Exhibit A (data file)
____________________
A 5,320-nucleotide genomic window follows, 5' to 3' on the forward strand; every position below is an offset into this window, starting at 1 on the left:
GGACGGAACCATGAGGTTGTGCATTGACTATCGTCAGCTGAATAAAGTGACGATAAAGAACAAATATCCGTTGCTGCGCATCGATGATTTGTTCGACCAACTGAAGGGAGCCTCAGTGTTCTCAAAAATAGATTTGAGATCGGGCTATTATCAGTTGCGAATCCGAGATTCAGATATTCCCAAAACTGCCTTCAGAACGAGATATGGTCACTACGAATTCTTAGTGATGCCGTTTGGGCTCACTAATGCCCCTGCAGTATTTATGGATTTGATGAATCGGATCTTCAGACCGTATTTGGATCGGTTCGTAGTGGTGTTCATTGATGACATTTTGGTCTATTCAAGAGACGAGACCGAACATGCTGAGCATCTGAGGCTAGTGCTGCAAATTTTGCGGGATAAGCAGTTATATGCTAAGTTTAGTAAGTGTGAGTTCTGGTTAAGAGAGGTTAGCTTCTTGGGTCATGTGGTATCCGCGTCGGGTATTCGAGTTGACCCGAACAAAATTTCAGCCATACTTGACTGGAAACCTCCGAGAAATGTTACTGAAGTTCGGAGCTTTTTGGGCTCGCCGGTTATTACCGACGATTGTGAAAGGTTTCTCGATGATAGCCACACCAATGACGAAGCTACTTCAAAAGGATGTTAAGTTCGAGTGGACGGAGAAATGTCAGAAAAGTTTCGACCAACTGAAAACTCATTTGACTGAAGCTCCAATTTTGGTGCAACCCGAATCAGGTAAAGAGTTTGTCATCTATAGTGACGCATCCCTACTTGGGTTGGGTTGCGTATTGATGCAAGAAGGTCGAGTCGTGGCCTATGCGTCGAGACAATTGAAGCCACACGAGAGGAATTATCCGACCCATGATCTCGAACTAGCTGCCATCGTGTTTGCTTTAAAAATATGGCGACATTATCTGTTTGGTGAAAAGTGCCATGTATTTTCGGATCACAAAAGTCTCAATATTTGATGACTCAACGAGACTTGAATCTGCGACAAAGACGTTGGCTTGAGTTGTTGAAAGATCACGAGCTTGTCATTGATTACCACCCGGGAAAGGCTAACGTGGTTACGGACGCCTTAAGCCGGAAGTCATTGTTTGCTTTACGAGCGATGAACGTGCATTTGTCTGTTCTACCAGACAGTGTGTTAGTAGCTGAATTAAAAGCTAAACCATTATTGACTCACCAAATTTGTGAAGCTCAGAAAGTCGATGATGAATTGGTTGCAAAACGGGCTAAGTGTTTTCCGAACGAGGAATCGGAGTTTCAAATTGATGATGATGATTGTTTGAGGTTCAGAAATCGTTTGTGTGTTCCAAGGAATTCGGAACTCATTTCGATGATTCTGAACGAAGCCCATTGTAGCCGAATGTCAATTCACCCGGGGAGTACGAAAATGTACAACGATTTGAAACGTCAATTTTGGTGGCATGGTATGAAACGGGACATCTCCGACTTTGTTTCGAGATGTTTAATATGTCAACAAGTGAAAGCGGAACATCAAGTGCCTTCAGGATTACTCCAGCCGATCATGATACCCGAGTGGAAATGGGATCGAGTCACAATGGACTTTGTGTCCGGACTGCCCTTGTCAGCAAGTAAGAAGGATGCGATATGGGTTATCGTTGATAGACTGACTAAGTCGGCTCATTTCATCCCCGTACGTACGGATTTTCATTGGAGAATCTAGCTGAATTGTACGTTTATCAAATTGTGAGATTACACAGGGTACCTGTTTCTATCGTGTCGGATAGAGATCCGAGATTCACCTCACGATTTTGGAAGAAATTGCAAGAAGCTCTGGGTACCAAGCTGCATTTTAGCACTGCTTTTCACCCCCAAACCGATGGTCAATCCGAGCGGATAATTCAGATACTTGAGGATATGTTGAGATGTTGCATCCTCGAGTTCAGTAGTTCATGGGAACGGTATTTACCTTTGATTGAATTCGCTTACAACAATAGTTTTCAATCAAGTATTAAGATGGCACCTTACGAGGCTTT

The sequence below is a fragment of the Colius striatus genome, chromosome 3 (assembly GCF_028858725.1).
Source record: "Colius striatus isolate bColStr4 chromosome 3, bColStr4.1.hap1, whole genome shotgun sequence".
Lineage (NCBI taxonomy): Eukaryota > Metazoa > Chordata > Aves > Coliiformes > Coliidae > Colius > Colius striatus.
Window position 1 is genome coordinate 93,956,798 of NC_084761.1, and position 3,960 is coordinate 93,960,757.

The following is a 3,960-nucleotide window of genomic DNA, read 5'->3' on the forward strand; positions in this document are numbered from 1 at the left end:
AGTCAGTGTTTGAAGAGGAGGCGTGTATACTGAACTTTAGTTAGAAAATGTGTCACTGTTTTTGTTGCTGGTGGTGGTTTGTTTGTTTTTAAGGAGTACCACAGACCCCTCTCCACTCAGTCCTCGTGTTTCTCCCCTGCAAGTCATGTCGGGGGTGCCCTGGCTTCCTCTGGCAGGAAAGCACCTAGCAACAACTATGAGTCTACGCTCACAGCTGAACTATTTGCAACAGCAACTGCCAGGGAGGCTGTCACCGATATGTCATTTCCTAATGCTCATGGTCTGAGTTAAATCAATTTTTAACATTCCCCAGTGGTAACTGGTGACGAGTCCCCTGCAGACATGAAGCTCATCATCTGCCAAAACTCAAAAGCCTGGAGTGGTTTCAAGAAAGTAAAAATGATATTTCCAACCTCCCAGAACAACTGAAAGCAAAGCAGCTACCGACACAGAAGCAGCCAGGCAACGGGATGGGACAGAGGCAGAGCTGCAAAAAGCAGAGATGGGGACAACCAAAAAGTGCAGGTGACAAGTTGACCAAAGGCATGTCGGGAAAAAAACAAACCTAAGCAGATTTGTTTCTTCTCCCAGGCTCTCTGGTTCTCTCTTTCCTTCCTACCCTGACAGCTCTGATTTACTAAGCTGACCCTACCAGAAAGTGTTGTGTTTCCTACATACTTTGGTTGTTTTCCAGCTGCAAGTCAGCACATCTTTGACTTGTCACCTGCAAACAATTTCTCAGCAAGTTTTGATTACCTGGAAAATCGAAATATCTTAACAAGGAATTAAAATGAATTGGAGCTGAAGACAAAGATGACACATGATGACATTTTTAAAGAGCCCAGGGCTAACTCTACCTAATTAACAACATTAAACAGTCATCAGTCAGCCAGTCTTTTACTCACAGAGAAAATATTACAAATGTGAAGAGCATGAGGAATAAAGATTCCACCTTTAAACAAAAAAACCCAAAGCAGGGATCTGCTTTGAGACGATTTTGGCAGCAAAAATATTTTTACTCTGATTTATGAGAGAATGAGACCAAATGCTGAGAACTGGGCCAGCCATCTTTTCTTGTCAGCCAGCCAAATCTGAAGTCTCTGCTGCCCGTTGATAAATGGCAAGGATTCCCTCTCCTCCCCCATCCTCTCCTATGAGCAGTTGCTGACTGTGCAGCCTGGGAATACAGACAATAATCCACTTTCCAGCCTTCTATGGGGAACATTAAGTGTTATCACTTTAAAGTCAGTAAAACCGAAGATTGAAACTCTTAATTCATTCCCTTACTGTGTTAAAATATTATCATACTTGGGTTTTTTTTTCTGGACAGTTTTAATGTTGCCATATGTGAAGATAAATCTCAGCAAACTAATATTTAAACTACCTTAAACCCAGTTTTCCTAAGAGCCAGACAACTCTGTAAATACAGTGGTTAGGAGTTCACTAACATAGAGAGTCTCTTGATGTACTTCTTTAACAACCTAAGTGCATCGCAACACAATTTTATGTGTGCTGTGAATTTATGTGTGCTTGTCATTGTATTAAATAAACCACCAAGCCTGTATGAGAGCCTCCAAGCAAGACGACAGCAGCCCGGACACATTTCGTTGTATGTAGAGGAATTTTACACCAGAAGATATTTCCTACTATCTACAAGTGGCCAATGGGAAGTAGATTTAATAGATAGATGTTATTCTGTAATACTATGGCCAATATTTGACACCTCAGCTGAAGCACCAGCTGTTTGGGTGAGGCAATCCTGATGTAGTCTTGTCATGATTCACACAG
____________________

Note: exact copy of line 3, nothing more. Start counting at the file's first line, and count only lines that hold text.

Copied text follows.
The sequence below is a fragment of the Colius striatus genome, chromosome 3 (assembly GCF_028858725.1).